[The consumer] also asked me, in general terms, whether the pill prescribed would also provide contraceptive protection should the need arise in future, and I advised her on this to the best of my ability. Your independent GP suggests that I should have phoned a dermatologist to ask about possible interactions between Marvelon and Roaccutaine. I did in fact phone the Family Planning Clinic about this the following day to satisfy my own curiosity. The doctor on duty was unable to give any specific assurances, and concurred with my recommendation for barrier methods as an interim method in case of need. I have since consulted the specialist literature on this point, and find only anecdotal evidence that there is probably not a major problem. The literature also makes it very clear that Marvelon is a drug of choice in women with acne. It is also used in the treatment of acne. In retrospect I would not change the advice I gave to [the consumer] at the time. I think she needs to take particular care to avoid falling pregnant while she is taking Roaccutane. I was seeing [the consumer] for the first time, and was uncertain about her ability to comply with the need for daily pill taking. This consideration, and the known failure rate of oral contraceptives even when used carefully, prompted my recommendation for the use of barrier methods.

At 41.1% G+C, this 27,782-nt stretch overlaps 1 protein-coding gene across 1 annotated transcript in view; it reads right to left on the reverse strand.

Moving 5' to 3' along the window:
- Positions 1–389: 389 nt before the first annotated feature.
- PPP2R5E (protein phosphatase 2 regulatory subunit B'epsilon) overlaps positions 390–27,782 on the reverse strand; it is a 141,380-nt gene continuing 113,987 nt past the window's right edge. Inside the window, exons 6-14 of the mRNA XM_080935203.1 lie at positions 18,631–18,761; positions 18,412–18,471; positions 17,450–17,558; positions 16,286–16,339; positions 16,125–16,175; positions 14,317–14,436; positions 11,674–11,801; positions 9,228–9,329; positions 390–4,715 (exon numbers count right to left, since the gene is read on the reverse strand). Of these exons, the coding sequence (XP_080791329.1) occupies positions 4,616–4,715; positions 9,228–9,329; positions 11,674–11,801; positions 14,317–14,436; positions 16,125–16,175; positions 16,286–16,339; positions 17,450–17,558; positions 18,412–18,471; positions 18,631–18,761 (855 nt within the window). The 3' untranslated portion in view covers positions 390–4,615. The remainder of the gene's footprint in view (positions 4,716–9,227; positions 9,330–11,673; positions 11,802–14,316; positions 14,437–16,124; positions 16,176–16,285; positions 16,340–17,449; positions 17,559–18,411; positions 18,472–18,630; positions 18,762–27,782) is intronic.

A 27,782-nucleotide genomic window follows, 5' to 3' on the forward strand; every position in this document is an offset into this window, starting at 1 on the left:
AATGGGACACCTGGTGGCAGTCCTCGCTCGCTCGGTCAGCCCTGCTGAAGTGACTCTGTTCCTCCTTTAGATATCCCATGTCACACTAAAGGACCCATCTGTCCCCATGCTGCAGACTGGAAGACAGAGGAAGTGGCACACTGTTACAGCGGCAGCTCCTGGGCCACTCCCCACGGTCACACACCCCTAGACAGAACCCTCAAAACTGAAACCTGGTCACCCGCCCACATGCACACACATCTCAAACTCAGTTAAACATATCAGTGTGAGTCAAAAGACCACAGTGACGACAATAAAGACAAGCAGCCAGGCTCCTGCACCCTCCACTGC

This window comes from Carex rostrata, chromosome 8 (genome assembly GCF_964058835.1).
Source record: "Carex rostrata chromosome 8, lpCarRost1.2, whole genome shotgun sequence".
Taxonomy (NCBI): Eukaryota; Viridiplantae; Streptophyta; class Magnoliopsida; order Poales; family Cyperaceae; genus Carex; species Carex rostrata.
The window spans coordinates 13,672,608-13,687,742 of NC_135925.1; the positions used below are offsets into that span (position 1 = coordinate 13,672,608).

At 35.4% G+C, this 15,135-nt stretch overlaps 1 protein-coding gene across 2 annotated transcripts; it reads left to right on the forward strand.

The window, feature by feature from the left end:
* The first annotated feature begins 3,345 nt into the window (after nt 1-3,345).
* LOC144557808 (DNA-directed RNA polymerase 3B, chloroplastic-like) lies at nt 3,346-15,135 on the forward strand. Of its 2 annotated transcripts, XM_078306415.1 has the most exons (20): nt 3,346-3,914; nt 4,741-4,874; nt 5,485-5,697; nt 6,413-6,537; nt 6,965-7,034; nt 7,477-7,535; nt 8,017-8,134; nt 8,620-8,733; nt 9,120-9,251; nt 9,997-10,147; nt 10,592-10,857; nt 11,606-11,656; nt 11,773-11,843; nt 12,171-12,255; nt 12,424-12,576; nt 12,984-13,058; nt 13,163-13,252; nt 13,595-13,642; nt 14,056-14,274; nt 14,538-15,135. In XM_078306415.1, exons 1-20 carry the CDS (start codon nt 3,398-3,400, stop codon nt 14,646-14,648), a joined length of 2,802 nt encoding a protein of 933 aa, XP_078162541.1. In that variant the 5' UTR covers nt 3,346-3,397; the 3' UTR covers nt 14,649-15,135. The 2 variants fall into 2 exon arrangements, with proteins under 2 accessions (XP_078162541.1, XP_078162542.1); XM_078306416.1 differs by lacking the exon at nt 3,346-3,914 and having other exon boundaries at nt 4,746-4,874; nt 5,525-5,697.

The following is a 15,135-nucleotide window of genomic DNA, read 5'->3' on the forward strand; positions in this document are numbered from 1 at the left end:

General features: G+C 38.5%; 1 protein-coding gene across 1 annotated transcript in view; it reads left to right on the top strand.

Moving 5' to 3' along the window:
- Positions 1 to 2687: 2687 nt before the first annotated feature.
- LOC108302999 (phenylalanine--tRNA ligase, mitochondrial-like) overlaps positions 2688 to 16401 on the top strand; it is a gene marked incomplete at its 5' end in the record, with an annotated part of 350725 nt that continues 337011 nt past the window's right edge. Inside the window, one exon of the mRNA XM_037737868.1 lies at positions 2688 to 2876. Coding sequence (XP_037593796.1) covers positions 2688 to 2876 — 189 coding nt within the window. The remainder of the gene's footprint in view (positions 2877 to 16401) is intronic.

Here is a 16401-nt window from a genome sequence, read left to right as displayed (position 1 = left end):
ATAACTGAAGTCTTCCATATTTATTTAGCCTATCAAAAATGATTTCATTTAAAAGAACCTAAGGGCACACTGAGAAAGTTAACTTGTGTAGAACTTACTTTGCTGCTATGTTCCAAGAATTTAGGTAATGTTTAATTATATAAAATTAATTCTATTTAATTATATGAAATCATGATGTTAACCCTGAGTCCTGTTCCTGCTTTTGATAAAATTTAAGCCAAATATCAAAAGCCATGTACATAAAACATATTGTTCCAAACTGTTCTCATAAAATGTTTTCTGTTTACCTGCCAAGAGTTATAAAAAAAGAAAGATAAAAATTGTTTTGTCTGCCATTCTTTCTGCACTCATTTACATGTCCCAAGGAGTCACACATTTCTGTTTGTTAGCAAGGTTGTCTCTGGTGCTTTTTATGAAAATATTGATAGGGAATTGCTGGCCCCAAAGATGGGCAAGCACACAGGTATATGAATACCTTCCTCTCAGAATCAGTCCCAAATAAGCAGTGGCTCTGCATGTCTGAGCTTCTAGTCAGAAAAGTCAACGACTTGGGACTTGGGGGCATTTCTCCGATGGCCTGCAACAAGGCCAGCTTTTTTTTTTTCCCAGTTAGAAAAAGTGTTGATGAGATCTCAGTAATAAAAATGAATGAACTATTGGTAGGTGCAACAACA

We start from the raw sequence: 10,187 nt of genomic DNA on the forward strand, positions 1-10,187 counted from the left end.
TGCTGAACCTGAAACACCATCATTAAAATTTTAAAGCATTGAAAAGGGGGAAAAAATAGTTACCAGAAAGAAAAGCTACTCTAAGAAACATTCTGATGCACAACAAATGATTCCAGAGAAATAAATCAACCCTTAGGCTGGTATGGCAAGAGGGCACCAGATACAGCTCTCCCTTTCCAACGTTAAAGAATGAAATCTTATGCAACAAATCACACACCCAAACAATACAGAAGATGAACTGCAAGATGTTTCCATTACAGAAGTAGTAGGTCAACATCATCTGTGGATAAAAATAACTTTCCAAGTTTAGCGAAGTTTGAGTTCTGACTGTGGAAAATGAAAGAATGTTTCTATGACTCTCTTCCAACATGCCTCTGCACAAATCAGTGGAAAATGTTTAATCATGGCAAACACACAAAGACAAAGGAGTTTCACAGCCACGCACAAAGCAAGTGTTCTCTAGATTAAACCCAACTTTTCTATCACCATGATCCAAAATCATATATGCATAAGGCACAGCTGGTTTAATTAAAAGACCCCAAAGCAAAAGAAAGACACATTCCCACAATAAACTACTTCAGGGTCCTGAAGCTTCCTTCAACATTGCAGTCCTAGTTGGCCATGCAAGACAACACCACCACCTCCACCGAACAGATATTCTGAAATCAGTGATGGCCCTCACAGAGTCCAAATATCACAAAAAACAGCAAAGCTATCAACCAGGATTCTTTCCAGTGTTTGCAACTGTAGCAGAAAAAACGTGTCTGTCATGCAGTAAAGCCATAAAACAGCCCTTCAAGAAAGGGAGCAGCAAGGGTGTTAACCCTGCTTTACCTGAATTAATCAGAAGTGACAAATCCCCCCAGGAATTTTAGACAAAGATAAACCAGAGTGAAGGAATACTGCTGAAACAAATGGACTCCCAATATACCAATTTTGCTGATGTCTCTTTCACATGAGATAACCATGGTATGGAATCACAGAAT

It is difficult to deal fully with all these matters, and to anticipate all a patient's individual concerns, during a first brief consultation at a walk-in clinic. That is why continuity of care is important. [The consumer] consulted me a month later about an unrelated problem, and this would have been a good opportunity for further explanations, but she didn't say anything about this.
Your adviser also thinks that I should have provided [the consumer] with information published by the Ministry of Health 25 February 1999 […]. I am uncertain whether this pamphlet was available at the surgery in early March, I was working there only 1 day a week at the time. The pamphlet deals mainly with the risks of various oral contraceptives associated with long term use, and is not immediately relevant to the purpose of the consultation.